After hugging all the hippies, we got ourselves some oysters, some chunks of salmon, some foamy frothy stuff, and all kinds of miraculous Frenchy appetizers. As in, so small you pop them in your mouth, experience heaven for a short second and then boom, it’s gone. Then you must hunt down the waiter for more. Wine flowing like water. Happy French and English people. And here’s where I’ll get serious for a moment.
Guillaume spoke briefly about his wife’s illness when they first got married. A cancer scare. And how important it was for him that everyone was there for them then and now. He thanked all of us who came from afar by name, all those who came from close-in by general appreciation. And at that moment, I was so happy that we found a way to come for a weekend–one has to make an effort to share this happiness and friendship and I’m so glad we did. While I haven’t made much of my MBA (10 years career in marketing), I have made much of the friends made there. Priceless. How else would I have met Lille, the perfectest place in all of France? Through Evanston, strangely.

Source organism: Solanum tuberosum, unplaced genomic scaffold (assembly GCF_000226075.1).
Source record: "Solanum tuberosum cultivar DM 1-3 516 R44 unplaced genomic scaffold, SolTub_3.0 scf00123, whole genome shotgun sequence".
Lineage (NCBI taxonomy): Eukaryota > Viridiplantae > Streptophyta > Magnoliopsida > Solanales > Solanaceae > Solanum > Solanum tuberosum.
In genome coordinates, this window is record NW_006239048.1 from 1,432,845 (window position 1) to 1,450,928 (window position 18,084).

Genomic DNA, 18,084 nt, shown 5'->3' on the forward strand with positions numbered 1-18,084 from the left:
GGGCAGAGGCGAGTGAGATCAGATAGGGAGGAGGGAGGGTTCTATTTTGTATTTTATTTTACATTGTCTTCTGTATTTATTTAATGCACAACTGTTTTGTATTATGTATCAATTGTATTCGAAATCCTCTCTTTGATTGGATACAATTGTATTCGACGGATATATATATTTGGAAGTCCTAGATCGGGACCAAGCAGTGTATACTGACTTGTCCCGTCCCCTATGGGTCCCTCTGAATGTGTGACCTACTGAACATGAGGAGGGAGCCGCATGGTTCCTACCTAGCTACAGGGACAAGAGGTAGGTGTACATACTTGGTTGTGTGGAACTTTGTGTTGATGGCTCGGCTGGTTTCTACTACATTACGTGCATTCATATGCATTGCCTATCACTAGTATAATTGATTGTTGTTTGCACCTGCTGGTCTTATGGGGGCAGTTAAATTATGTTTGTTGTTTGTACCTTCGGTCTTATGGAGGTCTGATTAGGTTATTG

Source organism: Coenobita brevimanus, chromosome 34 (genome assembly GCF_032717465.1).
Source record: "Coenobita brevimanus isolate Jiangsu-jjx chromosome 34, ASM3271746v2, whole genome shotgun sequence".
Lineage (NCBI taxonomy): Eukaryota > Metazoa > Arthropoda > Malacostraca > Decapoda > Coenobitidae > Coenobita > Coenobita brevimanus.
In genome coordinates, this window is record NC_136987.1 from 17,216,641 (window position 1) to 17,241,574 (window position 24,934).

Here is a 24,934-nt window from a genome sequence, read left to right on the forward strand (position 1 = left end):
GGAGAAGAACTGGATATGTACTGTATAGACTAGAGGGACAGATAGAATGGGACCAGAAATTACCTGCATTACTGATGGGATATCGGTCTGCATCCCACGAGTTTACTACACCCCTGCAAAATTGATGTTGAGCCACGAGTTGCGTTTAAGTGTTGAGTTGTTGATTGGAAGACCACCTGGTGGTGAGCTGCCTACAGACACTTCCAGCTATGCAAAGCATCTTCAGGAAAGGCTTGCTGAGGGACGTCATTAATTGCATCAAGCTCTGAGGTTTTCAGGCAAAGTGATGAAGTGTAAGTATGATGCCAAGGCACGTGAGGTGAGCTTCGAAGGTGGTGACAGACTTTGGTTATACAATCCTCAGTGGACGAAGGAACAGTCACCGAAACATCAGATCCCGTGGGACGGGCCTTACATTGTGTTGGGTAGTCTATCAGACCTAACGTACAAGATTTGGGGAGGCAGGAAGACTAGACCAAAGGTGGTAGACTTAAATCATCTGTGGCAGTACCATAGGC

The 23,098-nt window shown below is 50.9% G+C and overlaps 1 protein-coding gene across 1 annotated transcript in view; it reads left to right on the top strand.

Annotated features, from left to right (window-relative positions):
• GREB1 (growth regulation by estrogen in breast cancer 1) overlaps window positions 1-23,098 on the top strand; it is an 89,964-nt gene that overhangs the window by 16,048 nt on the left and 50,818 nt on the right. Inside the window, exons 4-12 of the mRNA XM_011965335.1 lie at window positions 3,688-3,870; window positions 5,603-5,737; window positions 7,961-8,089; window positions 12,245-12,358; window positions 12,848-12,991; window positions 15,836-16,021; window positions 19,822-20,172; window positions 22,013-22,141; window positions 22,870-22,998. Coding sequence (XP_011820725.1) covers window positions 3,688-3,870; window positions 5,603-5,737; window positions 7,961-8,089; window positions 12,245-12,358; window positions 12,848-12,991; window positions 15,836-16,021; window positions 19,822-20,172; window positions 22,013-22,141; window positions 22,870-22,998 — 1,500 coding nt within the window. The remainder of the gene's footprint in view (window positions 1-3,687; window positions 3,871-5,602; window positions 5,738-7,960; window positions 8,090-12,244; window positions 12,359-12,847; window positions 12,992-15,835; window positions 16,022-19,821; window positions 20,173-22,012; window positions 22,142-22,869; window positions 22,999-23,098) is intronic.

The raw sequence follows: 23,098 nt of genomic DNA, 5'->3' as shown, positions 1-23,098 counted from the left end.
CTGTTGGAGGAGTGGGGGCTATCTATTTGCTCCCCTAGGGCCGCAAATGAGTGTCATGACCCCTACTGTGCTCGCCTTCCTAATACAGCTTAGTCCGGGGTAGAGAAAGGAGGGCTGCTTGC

And so, let me end this by saying, yes we danced all night. Well, until 2 am anyway, and the hard-cores apparently until 5 am. Who are these people? They had no jetlag to sustain them. Must be the paté.
Tomorrow: the city of lights.